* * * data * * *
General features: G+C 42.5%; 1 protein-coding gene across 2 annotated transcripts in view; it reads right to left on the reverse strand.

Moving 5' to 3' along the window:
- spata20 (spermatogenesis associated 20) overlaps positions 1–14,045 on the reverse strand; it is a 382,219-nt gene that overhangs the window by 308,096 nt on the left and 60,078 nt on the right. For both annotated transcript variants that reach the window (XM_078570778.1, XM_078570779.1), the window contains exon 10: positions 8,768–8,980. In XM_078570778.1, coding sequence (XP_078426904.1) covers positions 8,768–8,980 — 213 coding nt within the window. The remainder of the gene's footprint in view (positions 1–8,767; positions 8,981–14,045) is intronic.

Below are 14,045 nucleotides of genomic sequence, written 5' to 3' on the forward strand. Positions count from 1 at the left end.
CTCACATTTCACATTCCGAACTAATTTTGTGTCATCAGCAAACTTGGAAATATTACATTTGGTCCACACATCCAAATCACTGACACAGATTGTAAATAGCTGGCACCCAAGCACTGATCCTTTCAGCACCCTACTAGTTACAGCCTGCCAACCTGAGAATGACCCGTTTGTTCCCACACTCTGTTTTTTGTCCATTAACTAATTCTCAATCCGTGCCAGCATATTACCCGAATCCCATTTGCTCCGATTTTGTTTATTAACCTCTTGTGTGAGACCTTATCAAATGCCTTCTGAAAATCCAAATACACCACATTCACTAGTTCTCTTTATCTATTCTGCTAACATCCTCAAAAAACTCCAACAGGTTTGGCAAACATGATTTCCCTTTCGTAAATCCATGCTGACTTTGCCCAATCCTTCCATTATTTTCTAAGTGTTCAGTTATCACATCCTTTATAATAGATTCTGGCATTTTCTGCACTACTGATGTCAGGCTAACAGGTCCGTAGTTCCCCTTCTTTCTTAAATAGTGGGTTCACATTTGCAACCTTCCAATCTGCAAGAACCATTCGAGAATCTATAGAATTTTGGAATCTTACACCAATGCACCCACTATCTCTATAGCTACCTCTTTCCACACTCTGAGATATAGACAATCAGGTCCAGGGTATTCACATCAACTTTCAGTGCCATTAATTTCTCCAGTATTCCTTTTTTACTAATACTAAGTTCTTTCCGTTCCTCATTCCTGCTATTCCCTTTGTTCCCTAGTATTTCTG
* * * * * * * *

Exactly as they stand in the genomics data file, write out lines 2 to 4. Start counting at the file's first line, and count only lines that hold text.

Moving 5' to 3' along the window:
- spata20 (spermatogenesis associated 20) overlaps positions 1–14,045 on the reverse strand; it is a 382,219-nt gene that overhangs the window by 308,096 nt on the left and 60,078 nt on the right. For both annotated transcript variants that reach the window (XM_078570778.1, XM_078570779.1), the window contains exon 10: positions 8,768–8,980. In XM_078570778.1, coding sequence (XP_078426904.1) covers positions 8,768–8,980 — 213 coding nt within the window. The remainder of the gene's footprint in view (positions 1–8,767; positions 8,981–14,045) is intronic.

Below are 14,045 nucleotides of genomic sequence, written 5' to 3' on the forward strand. Positions count from 1 at the left end.